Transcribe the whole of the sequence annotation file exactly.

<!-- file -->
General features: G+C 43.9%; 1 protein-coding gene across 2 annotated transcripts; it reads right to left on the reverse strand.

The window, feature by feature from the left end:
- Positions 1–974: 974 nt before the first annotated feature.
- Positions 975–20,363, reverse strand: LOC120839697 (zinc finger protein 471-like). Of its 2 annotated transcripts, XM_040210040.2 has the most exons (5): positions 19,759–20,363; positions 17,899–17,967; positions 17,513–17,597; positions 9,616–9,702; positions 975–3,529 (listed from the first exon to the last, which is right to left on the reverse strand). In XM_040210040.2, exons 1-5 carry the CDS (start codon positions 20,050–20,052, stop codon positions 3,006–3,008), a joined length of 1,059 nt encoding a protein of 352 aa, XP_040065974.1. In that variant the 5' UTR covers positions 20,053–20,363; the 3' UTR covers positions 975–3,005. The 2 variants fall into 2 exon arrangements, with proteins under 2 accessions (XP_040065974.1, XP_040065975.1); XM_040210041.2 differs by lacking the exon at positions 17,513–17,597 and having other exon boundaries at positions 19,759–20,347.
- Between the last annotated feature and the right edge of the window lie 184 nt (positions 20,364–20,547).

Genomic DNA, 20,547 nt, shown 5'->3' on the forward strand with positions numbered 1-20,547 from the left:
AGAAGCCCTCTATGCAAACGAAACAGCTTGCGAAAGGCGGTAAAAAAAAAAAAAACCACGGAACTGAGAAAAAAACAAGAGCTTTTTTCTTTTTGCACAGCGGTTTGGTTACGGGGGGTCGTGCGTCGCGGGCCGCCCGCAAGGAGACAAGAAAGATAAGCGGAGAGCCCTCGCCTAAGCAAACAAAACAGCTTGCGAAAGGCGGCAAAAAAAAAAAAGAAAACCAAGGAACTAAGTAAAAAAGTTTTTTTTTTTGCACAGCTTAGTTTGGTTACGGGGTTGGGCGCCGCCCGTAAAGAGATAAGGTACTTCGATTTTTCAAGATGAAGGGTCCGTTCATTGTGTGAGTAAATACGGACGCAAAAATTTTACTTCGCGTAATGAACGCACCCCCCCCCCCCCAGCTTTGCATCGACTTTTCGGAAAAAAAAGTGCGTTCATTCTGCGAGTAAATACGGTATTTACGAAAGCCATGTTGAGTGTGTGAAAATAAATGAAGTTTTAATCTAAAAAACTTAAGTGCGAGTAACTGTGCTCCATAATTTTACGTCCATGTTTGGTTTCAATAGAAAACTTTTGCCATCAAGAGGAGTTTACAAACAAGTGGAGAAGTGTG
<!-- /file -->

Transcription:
General features: G+C 43.9%; 1 protein-coding gene across 2 annotated transcripts; it reads right to left on the reverse strand.

The window, feature by feature from the left end:
- Positions 1–974: 974 nt before the first annotated feature.
- Positions 975–20,363, reverse strand: LOC120839697 (zinc finger protein 471-like). Of its 2 annotated transcripts, XM_040210040.2 has the most exons (5): positions 19,759–20,363; positions 17,899–17,967; positions 17,513–17,597; positions 9,616–9,702; positions 975–3,529 (listed from the first exon to the last, which is right to left on the reverse strand). In XM_040210040.2, exons 1-5 carry the CDS (start codon positions 20,050–20,052, stop codon positions 3,006–3,008), a joined length of 1,059 nt encoding a protein of 352 aa, XP_040065974.1. In that variant the 5' UTR covers positions 20,053–20,363; the 3' UTR covers positions 975–3,005. The 2 variants fall into 2 exon arrangements, with proteins under 2 accessions (XP_040065974.1, XP_040065975.1); XM_040210041.2 differs by lacking the exon at positions 17,513–17,597 and having other exon boundaries at positions 19,759–20,347.
- Between the last annotated feature and the right edge of the window lie 184 nt (positions 20,364–20,547).

Genomic DNA, 20,547 nt, shown 5'->3' on the forward strand with positions numbered 1-20,547 from the left:
AGAAGCCCTCTATGCAAACGAAACAGCTTGCGAAAGGCGGTAAAAAAAAAAAAAACCACGGAACTGAGAAAAAAACAAGAGCTTTTTTCTTTTTGCACAGCGGTTTGGTTACGGGGGGTCGTGCGTCGCGGGCCGCCCGCAAGGAGACAAGAAAGATAAGCGGAGAGCCCTCGCCTAAGCAAACAAAACAGCTTGCGAAAGGCGGCAAAAAAAAAAAAGAAAACCAAGGAACTAAGTAAAAAAGTTTTTTTTTTTGCACAGCTTAGTTTGGTTACGGGGTTGGGCGCCGCCCGTAAAGAGATAAGGTACTTCGATTTTTCAAGATGAAGGGTCCGTTCATTGTGTGAGTAAATACGGACGCAAAAATTTTACTTCGCGTAATGAACGCACCCCCCCCCCCCCAGCTTTGCATCGACTTTTCGGAAAAAAAAGTGCGTTCATTCTGCGAGTAAATACGGTATTTACGAAAGCCATGTTGAGTGTGTGAAAATAAATGAAGTTTTAATCTAAAAAACTTAAGTGCGAGTAACTGTGCTCCATAATTTTACGTCCATGTTTGGTTTCAATAGAAAACTTTTGCCATCAAGAGGAGTTTACAAACAAGTGGAGAAGTGTG